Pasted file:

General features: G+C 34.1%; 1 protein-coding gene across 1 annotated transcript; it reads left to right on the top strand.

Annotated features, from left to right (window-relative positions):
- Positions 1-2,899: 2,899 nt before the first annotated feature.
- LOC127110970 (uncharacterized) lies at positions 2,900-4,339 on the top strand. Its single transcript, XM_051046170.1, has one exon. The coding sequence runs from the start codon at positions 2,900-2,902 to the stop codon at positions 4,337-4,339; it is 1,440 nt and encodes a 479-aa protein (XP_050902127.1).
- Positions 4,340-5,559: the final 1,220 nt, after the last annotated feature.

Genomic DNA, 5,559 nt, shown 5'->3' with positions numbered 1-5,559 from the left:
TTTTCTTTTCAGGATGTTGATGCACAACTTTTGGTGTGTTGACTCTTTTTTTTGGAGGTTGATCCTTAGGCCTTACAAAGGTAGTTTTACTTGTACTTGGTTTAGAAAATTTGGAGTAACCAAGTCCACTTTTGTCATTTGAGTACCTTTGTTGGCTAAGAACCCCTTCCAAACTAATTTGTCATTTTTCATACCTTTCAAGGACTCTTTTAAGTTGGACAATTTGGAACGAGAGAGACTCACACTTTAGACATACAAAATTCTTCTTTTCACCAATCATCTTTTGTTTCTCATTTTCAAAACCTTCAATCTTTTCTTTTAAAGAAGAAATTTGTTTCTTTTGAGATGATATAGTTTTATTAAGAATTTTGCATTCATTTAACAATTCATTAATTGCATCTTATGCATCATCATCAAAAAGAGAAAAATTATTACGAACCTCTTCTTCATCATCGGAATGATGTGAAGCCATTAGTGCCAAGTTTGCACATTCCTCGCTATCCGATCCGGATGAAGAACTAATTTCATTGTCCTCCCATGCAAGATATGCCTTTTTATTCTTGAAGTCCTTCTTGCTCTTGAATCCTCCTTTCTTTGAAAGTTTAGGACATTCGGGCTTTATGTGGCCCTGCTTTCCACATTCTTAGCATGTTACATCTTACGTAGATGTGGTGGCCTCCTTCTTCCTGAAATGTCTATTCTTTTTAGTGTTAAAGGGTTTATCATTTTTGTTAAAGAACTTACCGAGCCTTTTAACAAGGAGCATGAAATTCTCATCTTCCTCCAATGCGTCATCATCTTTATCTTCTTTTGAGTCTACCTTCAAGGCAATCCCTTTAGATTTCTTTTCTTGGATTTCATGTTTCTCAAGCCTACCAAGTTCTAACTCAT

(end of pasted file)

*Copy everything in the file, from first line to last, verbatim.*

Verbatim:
General features: G+C 34.1%; 1 protein-coding gene across 1 annotated transcript; it reads left to right on the top strand.

Annotated features, from left to right (window-relative positions):
- Positions 1-2,899: 2,899 nt before the first annotated feature.
- LOC127110970 (uncharacterized) lies at positions 2,900-4,339 on the top strand. Its single transcript, XM_051046170.1, has one exon. The coding sequence runs from the start codon at positions 2,900-2,902 to the stop codon at positions 4,337-4,339; it is 1,440 nt and encodes a 479-aa protein (XP_050902127.1).
- Positions 4,340-5,559: the final 1,220 nt, after the last annotated feature.

Genomic DNA, 5,559 nt, shown 5'->3' with positions numbered 1-5,559 from the left:
TTTTCTTTTCAGGATGTTGATGCACAACTTTTGGTGTGTTGACTCTTTTTTTTGGAGGTTGATCCTTAGGCCTTACAAAGGTAGTTTTACTTGTACTTGGTTTAGAAAATTTGGAGTAACCAAGTCCACTTTTGTCATTTGAGTACCTTTGTTGGCTAAGAACCCCTTCCAAACTAATTTGTCATTTTTCATACCTTTCAAGGACTCTTTTAAGTTGGACAATTTGGAACGAGAGAGACTCACACTTTAGACATACAAAATTCTTCTTTTCACCAATCATCTTTTGTTTCTCATTTTCAAAACCTTCAATCTTTTCTTTTAAAGAAGAAATTTGTTTCTTTTGAGATGATATAGTTTTATTAAGAATTTTGCATTCATTTAACAATTCATTAATTGCATCTTATGCATCATCATCAAAAAGAGAAAAATTATTACGAACCTCTTCTTCATCATCGGAATGATGTGAAGCCATTAGTGCCAAGTTTGCACATTCCTCGCTATCCGATCCGGATGAAGAACTAATTTCATTGTCCTCCCATGCAAGATATGCCTTTTTATTCTTGAAGTCCTTCTTGCTCTTGAATCCTCCTTTCTTTGAAAGTTTAGGACATTCGGGCTTTATGTGGCCCTGCTTTCCACATTCTTAGCATGTTACATCTTACGTAGATGTGGTGGCCTCCTTCTTCCTGAAATGTCTATTCTTTTTAGTGTTAAAGGGTTTATCATTTTTGTTAAAGAACTTACCGAGCCTTTTAACAAGGAGCATGAAATTCTCATCTTCCTCCAATGCGTCATCATCTTTATCTTCTTTTGAGTCTACCTTCAAGGCAATCCCTTTAGATTTCTTTTCTTGGATTTCATGTTTCTCAAGCCTACCAAGTTCTAACTCAT